And the Canon 50mm f1.8 STM does a very respectable job locking on to your subjects and focusing in quickly.

It’s not warp speed fast but it’s plenty fast for photographers who shoot moving subjects; for wedding photography, sports photography or just photographing your family/friends/kids, you can rely on this lens to keep up with it.

It’s also a nice upgrade that the lens has an internally-focusing and silent autofocus motor. The old lens sounded a bit like a robot from an 80s movie.

Canon 50mm f1 8 STM Bokeh

Nice, pleasing bokeh.

It’s soft, circular, and creamy, which is a big step up from the older version of the lens, which produced somewhat garish/distracting bokeh that wasn’t very rounded – it had sharp edges and its bokeh balls were pentagon-shaped. That’s due to the older lens having only 5 aperture blades, whereas the Canon 50mm f1.8 STM has 7.

As far as lenses in this price range, you’re really not going to find many lenses that produce better bokeh.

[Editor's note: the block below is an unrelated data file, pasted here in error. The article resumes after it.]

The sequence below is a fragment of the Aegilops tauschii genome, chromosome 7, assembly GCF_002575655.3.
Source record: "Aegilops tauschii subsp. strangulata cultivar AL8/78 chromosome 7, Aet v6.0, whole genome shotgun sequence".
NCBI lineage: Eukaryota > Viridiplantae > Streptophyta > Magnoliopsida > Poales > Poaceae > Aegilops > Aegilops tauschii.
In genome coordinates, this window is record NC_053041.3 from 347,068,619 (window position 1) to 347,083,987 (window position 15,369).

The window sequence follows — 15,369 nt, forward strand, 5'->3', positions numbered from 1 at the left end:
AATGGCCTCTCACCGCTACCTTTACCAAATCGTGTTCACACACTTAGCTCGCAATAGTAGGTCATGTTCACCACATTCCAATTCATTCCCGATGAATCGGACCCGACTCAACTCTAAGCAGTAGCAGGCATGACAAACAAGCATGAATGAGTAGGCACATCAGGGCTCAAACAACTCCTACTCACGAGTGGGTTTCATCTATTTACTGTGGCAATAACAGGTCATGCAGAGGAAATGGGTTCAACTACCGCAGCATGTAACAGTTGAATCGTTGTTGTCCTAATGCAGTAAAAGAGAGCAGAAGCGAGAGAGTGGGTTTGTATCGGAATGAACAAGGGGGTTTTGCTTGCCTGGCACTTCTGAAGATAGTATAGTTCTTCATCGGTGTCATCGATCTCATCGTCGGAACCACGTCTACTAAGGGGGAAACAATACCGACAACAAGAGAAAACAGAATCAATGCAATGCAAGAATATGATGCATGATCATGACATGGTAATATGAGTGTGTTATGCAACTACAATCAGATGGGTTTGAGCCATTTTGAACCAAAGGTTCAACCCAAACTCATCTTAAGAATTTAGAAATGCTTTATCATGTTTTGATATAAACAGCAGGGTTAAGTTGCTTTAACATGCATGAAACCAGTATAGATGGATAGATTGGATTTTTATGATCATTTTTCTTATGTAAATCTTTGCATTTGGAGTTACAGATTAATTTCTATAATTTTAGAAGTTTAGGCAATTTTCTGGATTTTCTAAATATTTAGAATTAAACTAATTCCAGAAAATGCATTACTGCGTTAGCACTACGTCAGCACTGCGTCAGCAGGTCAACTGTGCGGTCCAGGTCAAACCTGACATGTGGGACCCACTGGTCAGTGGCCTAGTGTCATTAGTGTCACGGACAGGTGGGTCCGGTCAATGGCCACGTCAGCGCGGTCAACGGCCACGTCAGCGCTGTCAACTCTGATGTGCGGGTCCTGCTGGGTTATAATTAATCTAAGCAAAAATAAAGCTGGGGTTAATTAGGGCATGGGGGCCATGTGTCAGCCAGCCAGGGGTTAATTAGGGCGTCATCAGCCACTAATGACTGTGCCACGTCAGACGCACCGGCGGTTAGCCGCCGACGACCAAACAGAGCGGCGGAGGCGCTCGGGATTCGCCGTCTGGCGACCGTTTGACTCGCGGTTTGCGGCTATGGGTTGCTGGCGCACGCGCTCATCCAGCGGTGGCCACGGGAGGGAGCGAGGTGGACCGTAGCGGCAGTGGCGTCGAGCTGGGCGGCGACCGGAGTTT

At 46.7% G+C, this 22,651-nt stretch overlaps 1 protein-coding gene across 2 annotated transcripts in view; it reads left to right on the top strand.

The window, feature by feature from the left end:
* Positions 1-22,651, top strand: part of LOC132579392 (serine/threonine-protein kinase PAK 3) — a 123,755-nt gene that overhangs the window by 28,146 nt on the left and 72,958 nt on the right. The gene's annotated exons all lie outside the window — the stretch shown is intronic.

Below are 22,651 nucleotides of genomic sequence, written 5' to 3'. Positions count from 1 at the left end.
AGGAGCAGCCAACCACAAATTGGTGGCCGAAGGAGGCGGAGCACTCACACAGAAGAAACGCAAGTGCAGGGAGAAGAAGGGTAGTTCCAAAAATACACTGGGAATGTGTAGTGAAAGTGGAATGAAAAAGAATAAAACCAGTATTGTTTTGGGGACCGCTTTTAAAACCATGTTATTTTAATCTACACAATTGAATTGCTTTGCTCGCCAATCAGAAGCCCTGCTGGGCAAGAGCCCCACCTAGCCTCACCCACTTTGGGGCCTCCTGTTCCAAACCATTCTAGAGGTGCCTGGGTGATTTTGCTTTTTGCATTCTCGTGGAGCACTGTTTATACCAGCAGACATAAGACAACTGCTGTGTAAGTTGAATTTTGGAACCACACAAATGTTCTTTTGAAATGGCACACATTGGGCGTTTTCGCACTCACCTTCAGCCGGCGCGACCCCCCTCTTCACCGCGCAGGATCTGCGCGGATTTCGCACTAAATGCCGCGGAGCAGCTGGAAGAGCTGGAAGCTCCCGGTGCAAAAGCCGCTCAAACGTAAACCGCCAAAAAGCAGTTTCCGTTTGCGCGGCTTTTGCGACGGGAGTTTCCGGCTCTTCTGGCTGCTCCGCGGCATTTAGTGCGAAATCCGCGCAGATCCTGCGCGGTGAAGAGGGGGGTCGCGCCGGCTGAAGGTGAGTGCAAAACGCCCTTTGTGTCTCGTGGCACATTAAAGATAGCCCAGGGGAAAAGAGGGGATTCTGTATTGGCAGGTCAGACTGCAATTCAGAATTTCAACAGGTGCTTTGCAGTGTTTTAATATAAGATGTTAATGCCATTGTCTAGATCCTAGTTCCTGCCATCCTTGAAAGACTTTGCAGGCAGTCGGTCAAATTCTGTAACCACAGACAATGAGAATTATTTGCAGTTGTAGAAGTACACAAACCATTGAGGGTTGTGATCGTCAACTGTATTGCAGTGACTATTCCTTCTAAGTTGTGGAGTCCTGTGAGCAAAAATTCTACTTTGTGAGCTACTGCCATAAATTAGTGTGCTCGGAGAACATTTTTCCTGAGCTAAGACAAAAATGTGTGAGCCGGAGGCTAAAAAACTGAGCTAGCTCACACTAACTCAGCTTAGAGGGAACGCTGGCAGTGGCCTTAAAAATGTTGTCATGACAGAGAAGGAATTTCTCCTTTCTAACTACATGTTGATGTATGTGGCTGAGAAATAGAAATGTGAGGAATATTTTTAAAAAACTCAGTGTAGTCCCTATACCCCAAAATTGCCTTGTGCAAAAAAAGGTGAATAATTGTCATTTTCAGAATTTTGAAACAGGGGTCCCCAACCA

Who would I recommend the Canon 50mm f1 8 STM to?

Most photographers would benefit from having a 50mm lens in their kit.

Having said that, every photographer has their favorite focal length and mine is not 50mm – I’m more inspired by 35mm and 28mm focal length lenses.

But I like having a 50mm focal length lens in my bag when doing commercial work.

The usefulness and versatility of the 50mm focal length is just too good not to have at your disposal when you need it. There are multiple famous photographers who have done practically all their work with a 50mm. You could build a body of work over a lifetime using just a 50mm lens.